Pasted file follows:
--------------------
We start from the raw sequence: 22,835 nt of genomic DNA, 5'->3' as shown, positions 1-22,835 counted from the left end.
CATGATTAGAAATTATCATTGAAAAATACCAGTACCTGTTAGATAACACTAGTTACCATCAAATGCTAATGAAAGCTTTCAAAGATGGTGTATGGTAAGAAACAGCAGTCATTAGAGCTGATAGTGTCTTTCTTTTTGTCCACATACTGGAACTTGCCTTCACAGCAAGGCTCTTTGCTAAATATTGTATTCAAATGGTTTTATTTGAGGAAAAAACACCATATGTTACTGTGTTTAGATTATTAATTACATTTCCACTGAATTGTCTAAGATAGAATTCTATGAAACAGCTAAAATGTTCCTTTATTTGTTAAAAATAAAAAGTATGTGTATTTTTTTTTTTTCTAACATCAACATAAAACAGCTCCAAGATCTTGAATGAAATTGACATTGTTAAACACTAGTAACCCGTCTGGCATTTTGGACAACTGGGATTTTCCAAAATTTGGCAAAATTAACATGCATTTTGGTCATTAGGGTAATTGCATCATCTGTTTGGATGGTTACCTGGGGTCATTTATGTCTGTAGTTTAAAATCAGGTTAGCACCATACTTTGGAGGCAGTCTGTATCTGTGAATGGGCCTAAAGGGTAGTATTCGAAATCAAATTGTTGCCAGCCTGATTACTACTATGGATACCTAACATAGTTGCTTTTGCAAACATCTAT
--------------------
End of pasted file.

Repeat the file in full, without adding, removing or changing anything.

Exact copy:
We start from the raw sequence: 22,835 nt of genomic DNA, 5'->3' as shown, positions 1-22,835 counted from the left end.
CATGATTAGAAATTATCATTGAAAAATACCAGTACCTGTTAGATAACACTAGTTACCATCAAATGCTAATGAAAGCTTTCAAAGATGGTGTATGGTAAGAAACAGCAGTCATTAGAGCTGATAGTGTCTTTCTTTTTGTCCACATACTGGAACTTGCCTTCACAGCAAGGCTCTTTGCTAAATATTGTATTCAAATGGTTTTATTTGAGGAAAAAACACCATATGTTACTGTGTTTAGATTATTAATTACATTTCCACTGAATTGTCTAAGATAGAATTCTATGAAACAGCTAAAATGTTCCTTTATTTGTTAAAAATAAAAAGTATGTGTATTTTTTTTTTTTCTAACATCAACATAAAACAGCTCCAAGATCTTGAATGAAATTGACATTGTTAAACACTAGTAACCCGTCTGGCATTTTGGACAACTGGGATTTTCCAAAATTTGGCAAAATTAACATGCATTTTGGTCATTAGGGTAATTGCATCATCTGTTTGGATGGTTACCTGGGGTCATTTATGTCTGTAGTTTAAAATCAGGTTAGCACCATACTTTGGAGGCAGTCTGTATCTGTGAATGGGCCTAAAGGGTAGTATTCGAAATCAAATTGTTGCCAGCCTGATTACTACTATGGATACCTAACATAGTTGCTTTTGCAAACATCTAT